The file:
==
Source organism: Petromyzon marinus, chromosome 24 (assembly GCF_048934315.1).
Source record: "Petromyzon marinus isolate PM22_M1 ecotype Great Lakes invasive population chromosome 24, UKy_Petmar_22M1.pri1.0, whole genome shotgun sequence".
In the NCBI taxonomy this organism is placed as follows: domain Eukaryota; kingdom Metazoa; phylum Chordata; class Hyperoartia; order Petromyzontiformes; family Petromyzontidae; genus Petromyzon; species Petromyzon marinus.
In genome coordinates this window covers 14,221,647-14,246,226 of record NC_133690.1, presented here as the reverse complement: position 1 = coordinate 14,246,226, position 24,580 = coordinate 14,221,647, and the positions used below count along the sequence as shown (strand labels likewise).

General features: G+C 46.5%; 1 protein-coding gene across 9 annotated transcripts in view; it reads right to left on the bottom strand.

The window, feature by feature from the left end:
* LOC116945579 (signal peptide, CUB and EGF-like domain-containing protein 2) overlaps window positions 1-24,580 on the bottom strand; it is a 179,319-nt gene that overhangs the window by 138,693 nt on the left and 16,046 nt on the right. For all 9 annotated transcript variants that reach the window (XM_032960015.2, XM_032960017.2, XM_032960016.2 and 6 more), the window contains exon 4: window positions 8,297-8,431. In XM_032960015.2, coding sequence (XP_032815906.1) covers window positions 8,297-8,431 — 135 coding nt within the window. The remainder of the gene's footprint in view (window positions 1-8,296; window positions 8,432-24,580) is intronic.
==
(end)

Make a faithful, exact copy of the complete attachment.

Source organism: Petromyzon marinus, chromosome 24 (assembly GCF_048934315.1).
Source record: "Petromyzon marinus isolate PM22_M1 ecotype Great Lakes invasive population chromosome 24, UKy_Petmar_22M1.pri1.0, whole genome shotgun sequence".
In the NCBI taxonomy this organism is placed as follows: domain Eukaryota; kingdom Metazoa; phylum Chordata; class Hyperoartia; order Petromyzontiformes; family Petromyzontidae; genus Petromyzon; species Petromyzon marinus.
In genome coordinates this window covers 14,221,647-14,246,226 of record NC_133690.1, presented here as the reverse complement: position 1 = coordinate 14,246,226, position 24,580 = coordinate 14,221,647, and the positions used below count along the sequence as shown (strand labels likewise).

General features: G+C 46.5%; 1 protein-coding gene across 9 annotated transcripts in view; it reads right to left on the bottom strand.

The window, feature by feature from the left end:
* LOC116945579 (signal peptide, CUB and EGF-like domain-containing protein 2) overlaps window positions 1-24,580 on the bottom strand; it is a 179,319-nt gene that overhangs the window by 138,693 nt on the left and 16,046 nt on the right. For all 9 annotated transcript variants that reach the window (XM_032960015.2, XM_032960017.2, XM_032960016.2 and 6 more), the window contains exon 4: window positions 8,297-8,431. In XM_032960015.2, coding sequence (XP_032815906.1) covers window positions 8,297-8,431 — 135 coding nt within the window. The remainder of the gene's footprint in view (window positions 1-8,296; window positions 8,432-24,580) is intronic.